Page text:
One of the interesting aspects was going on a tour of the Dharavi slums. I was expecting it to be very poor but the government is modernizing the area. There are various industries within the slum — recycling, aluminum, etc. and workers live in the factory itself to save on money. They are earning about $8 a day, but people had internet and smart phones in the slum. It was sanitation that is lacking — Having your own toilet or one that is not shared by too many people seems to be among the biggest commodities in this part of the world.
On the way to India I stopped in Tokyo to visit a friend from college and her family. The food is excellent in Japan. There are over 160 restaurants with a Michelin star, many are just small 8-person type establishments. I had to be careful with the Sesame allergy, not eating pork, but was been fine when asking.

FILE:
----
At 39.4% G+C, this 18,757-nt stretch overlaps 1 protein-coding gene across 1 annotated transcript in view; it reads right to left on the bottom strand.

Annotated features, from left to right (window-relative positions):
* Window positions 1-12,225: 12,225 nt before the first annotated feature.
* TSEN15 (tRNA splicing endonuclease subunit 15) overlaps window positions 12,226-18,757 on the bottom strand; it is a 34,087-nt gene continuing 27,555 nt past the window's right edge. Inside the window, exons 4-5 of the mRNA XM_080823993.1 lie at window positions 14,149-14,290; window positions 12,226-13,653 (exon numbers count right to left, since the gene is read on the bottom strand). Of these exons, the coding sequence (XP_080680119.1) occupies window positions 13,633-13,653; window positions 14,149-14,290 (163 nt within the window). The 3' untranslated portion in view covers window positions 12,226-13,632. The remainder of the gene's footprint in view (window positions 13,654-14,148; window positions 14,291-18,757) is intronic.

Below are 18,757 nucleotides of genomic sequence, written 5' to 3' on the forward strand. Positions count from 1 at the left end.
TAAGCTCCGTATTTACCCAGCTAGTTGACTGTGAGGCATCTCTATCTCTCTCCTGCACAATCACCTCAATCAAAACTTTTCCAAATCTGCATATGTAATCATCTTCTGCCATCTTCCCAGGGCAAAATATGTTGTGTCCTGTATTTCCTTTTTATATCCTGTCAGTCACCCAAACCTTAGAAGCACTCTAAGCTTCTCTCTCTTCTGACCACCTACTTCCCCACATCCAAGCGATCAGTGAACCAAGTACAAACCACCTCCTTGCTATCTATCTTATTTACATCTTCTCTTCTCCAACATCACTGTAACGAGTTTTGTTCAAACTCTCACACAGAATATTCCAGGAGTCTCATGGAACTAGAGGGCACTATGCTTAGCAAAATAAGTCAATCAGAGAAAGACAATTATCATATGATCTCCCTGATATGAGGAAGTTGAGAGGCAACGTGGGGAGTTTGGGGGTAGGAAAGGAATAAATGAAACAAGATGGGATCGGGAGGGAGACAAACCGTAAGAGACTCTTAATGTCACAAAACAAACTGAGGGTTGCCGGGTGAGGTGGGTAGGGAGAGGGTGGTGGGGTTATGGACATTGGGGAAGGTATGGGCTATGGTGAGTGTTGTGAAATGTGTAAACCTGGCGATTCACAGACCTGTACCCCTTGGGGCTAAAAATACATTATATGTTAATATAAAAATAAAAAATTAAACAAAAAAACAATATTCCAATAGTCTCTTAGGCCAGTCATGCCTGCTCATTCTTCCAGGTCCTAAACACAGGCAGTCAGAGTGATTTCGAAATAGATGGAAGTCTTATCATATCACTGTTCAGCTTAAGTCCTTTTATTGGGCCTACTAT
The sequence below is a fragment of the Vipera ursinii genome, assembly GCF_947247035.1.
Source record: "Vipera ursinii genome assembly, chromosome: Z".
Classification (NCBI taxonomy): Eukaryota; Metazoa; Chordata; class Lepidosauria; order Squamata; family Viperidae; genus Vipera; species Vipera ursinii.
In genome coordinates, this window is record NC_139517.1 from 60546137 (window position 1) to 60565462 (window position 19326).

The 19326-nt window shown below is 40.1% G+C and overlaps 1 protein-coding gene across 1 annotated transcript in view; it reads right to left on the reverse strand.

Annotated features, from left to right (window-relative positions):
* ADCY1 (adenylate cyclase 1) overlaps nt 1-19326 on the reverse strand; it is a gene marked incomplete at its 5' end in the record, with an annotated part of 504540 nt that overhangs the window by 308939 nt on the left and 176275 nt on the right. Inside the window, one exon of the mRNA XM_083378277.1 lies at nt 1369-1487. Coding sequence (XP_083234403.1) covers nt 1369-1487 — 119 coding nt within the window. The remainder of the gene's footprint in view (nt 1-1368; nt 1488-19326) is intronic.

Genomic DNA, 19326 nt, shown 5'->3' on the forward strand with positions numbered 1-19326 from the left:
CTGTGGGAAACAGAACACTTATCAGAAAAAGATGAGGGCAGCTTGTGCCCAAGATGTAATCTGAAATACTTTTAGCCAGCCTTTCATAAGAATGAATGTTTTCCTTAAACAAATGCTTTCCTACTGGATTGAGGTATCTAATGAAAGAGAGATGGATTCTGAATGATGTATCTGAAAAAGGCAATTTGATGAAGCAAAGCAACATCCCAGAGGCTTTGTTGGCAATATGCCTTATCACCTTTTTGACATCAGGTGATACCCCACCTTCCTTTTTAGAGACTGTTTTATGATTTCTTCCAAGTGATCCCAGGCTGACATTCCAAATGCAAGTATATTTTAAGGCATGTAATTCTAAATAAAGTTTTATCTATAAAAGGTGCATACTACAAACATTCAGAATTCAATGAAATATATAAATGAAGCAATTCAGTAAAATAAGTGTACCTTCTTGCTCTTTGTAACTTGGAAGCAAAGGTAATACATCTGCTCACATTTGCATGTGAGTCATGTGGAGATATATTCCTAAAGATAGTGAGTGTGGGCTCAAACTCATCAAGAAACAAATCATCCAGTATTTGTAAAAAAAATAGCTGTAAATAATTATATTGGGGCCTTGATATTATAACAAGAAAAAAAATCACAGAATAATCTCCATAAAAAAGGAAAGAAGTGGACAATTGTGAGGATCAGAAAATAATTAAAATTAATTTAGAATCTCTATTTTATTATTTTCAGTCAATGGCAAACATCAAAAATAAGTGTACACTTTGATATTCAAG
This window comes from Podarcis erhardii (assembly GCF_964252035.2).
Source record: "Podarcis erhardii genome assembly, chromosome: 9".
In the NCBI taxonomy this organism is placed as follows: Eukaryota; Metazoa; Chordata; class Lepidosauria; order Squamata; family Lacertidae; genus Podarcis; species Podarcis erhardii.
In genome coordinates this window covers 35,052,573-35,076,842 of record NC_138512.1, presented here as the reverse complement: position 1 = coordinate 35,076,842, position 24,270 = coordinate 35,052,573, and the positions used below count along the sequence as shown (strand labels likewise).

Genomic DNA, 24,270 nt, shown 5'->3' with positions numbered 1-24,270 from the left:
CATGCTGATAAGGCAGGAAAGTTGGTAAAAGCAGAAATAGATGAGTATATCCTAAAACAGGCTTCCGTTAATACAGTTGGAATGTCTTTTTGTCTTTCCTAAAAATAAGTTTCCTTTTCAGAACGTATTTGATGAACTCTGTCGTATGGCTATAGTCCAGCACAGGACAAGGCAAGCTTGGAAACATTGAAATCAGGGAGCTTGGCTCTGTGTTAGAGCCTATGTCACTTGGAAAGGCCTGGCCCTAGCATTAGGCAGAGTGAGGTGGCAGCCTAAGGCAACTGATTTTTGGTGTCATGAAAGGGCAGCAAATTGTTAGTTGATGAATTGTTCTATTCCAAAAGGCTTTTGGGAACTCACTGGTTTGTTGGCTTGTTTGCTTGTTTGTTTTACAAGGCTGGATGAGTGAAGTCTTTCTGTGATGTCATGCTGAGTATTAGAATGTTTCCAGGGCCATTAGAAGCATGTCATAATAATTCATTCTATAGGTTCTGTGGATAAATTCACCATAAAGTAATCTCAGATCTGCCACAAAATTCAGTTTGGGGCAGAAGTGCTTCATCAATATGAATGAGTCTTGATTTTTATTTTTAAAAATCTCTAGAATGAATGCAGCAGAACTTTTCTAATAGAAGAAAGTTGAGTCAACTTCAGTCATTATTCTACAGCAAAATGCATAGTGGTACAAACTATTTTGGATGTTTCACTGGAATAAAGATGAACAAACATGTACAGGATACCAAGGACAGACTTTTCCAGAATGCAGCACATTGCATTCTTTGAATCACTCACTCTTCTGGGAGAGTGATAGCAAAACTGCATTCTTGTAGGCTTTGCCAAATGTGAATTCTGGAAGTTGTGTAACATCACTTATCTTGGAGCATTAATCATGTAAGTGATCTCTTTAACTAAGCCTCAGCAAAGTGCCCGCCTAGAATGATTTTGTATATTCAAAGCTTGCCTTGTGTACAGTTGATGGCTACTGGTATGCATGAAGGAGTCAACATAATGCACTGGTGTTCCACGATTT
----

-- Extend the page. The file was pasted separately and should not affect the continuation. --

The Japanese culture I found to be very polite, orderly, and perhaps a little reserved. When they say the flight will board at 12:05, it boards then and not at 12:06. The restaurant service is great, but there is no tipping done. In general the city is very clean, and has this calm aura to it. It is surrounded by a lot of water, which I think contributes to this, but also you don’t feel like on the streets there is a lot of beeping, noise, or people shouting or playing music into the open air. The signs help you get around everywhere very easily, and they are all in English, so it is very comfortable place to be.
The flip side of this systematic culture is that people can be very rule abiding and exacting and not very flexible. They asked me a lot of questions about my India visa to make sure it was valid and correct — they didn’t just “go with the flow” that it looked ok. However they are always very polite about doing so!
I stayed in Toronto with my family over the holiday break. No upcoming travel plans for now, but perhaps to Europe over the summer.